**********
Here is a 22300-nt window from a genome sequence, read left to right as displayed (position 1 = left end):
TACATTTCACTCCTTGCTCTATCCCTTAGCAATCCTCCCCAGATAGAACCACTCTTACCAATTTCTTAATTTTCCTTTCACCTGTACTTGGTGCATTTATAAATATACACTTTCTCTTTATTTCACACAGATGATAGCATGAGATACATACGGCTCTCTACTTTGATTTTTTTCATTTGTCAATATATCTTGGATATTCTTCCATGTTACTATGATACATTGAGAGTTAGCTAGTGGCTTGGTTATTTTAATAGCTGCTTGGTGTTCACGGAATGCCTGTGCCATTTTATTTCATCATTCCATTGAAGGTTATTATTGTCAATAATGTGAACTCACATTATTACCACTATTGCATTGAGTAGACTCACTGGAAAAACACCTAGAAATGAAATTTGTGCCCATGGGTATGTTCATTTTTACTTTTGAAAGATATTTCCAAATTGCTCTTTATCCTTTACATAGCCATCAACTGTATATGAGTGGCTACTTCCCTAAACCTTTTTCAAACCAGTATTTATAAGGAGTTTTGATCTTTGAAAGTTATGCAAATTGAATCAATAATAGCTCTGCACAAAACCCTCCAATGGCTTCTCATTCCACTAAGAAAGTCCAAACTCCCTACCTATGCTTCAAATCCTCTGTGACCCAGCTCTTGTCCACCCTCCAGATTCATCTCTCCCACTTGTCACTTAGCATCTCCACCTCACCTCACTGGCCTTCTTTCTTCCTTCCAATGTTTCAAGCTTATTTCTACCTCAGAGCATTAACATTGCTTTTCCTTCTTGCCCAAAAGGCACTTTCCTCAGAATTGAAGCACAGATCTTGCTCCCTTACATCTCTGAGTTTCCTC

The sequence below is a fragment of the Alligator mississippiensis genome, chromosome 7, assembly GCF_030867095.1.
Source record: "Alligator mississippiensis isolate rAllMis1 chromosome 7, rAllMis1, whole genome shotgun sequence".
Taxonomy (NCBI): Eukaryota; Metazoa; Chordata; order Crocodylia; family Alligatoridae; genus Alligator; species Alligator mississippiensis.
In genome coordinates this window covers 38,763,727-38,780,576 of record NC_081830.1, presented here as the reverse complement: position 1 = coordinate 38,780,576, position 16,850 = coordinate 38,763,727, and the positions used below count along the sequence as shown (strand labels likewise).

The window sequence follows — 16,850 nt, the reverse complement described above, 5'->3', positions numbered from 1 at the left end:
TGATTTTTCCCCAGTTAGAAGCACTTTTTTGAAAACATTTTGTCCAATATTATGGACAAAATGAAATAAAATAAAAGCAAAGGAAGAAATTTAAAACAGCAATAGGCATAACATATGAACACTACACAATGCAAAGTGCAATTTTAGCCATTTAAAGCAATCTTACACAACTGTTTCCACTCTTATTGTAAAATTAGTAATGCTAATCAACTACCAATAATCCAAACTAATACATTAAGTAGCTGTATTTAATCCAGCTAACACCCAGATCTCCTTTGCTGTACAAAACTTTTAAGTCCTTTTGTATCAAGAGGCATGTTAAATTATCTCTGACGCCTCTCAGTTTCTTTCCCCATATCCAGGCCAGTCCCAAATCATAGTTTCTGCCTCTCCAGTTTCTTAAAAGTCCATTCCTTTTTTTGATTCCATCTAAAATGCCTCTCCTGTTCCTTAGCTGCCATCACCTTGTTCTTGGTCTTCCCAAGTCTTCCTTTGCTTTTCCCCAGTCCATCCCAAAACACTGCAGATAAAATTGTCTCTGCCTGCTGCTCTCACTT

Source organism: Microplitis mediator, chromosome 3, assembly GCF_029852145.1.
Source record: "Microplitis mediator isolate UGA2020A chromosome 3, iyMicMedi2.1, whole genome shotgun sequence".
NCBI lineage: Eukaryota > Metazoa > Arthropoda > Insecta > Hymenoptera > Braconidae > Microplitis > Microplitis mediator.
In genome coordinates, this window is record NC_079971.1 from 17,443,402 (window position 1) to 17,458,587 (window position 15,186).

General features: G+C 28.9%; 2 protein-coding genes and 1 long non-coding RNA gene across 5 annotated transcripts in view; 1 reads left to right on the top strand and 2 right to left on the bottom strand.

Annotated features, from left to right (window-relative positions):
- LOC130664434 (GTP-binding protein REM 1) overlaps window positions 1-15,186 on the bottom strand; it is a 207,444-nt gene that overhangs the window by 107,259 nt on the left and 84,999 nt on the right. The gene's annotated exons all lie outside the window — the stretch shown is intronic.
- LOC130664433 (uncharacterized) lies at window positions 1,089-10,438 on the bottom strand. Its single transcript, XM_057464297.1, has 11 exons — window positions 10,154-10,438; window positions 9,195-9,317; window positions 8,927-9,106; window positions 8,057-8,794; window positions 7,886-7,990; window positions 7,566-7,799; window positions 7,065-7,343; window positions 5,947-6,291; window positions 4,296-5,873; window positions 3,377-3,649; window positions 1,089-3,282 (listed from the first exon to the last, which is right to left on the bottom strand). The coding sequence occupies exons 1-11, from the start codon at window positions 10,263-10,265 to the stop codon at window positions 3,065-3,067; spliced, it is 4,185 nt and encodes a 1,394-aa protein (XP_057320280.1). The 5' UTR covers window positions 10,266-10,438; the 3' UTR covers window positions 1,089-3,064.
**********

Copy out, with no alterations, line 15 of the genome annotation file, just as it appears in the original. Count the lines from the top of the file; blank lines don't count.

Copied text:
- LOC130664434 (GTP-binding protein REM 1) overlaps window positions 1-15,186 on the bottom strand; it is a 207,444-nt gene that overhangs the window by 107,259 nt on the left and 84,999 nt on the right. The gene's annotated exons all lie outside the window — the stretch shown is intronic.